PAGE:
The articles by Petrakis et al. and Heinz et al. in this issue add to our understanding of the mechanisms by which genes and the environment interact to produce alcoholism and other forms of drug addiction. Petrakis et al. report that the N-methyl-d-aspartic acid receptor antagonist ketamine causes less dysphoria and somewhat more euphoric responses in healthy young people with a family history of alcoholism than in subjects from families with no alcoholism. This is an important clue in the search for biological factors that increase the vulnerability for alcoholism. Previous studies have reported other biological differences between comparison subjects and individuals with a family history of alcoholism, who are, of course, at high risk for the development of alcoholism. One of these differences with therapeutic implications is the response of the endogenous opioid system to alcohol (1). Compared with those with negative family histories, the relatives of alcoholics have a lower baseline plasma β-endorphin level and a much larger endorphin response to test doses of alcohol. While the plasma endorphin response is not a measure of CNS activation of the endogenous opioid system, we know from animal data that alcohol activates the endogenous opioid system centrally. Animal models of excessive drinking, which have been predictive of clinical response, have shown that alcohol, like other drugs of abuse, stimulates the release of dopamine in the ventral striatum. This alcohol-dopamine activation is believed to involve the endogenous opioid system because it is specifically blocked by pretreatment with an opiate receptor antagonist (2). Blocking opiate receptors has also been reported to block the stimulation or euphoria produced by alcohol in volunteers with a family history of alcoholism (3) and to reduce the "high" produced by alcohol in patients who "slip up" during clinical trials for the treatment of alcoholism (4).
The report by Heinz et al. describes reduced dopamine D2 receptor availability in recently detoxified alcoholics. While the authors consider the possibility that this is an adaptive down-regulation produced as a response to prior high dopamine levels triggered by repeated alcohol ingestion, it is also possible that this is a preexisting (inherited) difference. Low D2 availability would be consistent with the report that methylphenidate, which increases synaptic dopamine by blocking the reuptake transporter, produces more enjoyment of the drug and increased dopamine release in nonaddicted comparison subjects with low D2 receptor availability (5). Thus, the difference reported by Heinz et al. could make individuals with a family history of alcoholism more sensitive to alcohol reward and more vulnerable to the development of alcoholism. Cocaine addicts, too, have low D2 receptor availability, which, like the findings reported in alcoholics, could be a reaction to high dopamine or a vulnerability factor that increases euphoria and the risk of developing addiction to the drug. Of those exposed to alcohol, only 10%–15% become dependent. For cocaine, the risk is 16% (6). Thus, only a minority of those exposed to drugs become dependent, and one of the many variables influencing the progression toward addiction may be the inherited availability of D2 receptors.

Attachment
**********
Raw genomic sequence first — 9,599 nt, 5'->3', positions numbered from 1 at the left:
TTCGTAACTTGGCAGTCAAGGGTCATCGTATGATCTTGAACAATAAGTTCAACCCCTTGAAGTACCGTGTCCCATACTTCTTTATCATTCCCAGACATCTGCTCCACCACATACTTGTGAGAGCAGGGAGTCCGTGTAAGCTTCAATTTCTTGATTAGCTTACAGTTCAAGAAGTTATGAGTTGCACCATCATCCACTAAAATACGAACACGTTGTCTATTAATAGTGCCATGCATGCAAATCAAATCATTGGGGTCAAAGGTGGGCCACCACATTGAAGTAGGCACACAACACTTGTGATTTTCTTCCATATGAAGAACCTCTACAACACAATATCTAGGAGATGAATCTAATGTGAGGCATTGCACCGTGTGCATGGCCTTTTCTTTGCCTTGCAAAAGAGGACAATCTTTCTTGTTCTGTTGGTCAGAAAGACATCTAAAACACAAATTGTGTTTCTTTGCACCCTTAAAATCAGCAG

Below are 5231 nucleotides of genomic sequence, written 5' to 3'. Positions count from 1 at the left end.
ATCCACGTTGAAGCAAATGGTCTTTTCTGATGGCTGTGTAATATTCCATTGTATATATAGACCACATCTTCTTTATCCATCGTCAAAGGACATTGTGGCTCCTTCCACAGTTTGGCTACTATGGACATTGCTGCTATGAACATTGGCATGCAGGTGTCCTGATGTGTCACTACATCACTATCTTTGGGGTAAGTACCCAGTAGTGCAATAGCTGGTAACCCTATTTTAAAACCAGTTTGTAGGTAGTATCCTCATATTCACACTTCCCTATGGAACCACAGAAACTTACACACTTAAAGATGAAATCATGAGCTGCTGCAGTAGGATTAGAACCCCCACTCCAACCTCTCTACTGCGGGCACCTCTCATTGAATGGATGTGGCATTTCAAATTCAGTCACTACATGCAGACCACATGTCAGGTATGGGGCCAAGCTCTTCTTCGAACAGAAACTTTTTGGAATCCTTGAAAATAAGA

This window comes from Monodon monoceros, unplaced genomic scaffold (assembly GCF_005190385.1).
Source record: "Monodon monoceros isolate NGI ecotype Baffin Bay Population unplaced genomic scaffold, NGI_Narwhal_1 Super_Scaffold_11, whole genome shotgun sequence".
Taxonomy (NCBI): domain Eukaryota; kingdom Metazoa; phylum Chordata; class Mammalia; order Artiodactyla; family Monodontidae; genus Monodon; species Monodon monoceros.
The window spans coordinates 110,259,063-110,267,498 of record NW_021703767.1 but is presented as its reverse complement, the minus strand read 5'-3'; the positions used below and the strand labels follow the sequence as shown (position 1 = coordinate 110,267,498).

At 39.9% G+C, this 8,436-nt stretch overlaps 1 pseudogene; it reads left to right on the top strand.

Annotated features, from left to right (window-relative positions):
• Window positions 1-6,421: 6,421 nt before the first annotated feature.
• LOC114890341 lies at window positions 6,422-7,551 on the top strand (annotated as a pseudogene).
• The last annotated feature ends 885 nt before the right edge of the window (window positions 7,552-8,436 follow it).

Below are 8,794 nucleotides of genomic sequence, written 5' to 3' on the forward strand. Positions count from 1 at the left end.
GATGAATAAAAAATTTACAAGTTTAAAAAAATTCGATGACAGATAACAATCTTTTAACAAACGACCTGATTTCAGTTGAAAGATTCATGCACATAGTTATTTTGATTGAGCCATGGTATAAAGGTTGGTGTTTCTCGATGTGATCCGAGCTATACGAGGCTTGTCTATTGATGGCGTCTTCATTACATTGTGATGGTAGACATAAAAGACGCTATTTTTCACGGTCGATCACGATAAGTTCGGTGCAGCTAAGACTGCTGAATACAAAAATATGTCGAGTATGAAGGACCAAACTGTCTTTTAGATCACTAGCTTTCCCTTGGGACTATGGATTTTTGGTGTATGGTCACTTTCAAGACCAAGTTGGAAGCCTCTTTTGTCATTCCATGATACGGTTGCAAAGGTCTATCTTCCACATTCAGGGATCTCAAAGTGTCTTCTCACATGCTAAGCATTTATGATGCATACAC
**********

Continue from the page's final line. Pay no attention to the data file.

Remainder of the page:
The finding by Heinz and colleagues of an inverse correlation between the severity of cue-stimulated alcohol craving and D2 receptor availability in the ventral striatum is consistent with both animal models and previous human studies aimed at elucidating the mechanisms of alcohol dependence. In rodent models of alcohol drinking, reinstatement of the behavior after abstinence is provoked by cues previously associated with alcohol availability. This cue-induced reinstatement (arguably a model of craving) involves the endogenous opioid-dopamine system because it is blocked by naltrexone (7). Furthermore, in human alcoholics exposed to alcohol cues, the craving response is significantly reduced by naltrexone (8). Thus, there is remarkable consistency among animal models, human laboratory studies, and data from clinical trials.
Alcoholism is such a complex disorder involving multiple environmental, familial, and biological factors that it is a source of wonderment that a simplistic animal model could predict success in the clinic. However, two effective medications have developed from these models: naltrexone and acamprosate. Acamprosate, although available in Europe for more than a decade, was just approved in the United States, and naltrexone, although approved for alcoholism since 1995, is grossly underused. Many clinicians probably are not aware that the majority of double-blind clinical trials show a significant advantage for this medication in preventing relapse. Unlike antidepressants, in which there is a commercial reason for selective publication of positive studies, naltrexone is generic and not highly profitable. Thus, negative trials of naltrexone for this complex disorder are just as likely to be published as are positive studies. Perhaps one of the reasons that medications are not routinely used to prevent alcohol relapse lies in the notion that total abstinence is the only desirable goal and a medication that blocks some of the rewarding properties of alcohol is dismissed as a "crutch." Given the devastation produced by repeated relapses and the accumulating evidence of a biological basis for many—if not most—forms of alcoholism, perhaps a crutch is medically and morally justified.
Address reprint requests to Dr. O’Brien, Department of Psychiatry, University of Pennsylvania, Philadelphia VA Medical Center/MIRECC, 3900 Chestnut St., Philadelphia, PA 19104-6178; email@example.com (e-mail).